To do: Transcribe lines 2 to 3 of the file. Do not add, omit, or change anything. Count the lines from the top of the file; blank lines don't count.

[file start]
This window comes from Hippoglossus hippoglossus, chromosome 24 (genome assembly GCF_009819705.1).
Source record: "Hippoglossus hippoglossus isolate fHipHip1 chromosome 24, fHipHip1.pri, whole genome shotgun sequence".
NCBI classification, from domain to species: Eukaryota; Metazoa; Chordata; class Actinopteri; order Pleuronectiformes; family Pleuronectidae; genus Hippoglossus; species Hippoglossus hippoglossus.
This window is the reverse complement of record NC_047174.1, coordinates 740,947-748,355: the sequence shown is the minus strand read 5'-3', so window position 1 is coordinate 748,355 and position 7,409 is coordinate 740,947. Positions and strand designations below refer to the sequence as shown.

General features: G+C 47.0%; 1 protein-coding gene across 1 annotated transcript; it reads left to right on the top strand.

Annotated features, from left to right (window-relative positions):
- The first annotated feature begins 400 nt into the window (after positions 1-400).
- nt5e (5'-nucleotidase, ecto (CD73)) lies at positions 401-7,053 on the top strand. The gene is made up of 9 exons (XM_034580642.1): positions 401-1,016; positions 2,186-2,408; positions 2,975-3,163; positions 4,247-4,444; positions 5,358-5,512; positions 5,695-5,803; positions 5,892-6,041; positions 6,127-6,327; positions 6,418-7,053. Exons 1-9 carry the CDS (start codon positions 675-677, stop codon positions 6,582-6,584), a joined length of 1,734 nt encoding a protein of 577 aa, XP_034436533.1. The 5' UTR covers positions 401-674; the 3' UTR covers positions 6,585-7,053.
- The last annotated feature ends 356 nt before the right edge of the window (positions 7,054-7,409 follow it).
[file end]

Source record: "Hippoglossus hippoglossus isolate fHipHip1 chromosome 24, fHipHip1.pri, whole genome shotgun sequence".
NCBI classification, from domain to species: Eukaryota; Metazoa; Chordata; class Actinopteri; order Pleuronectiformes; family Pleuronectidae; genus Hippoglossus; species Hippoglossus hippoglossus.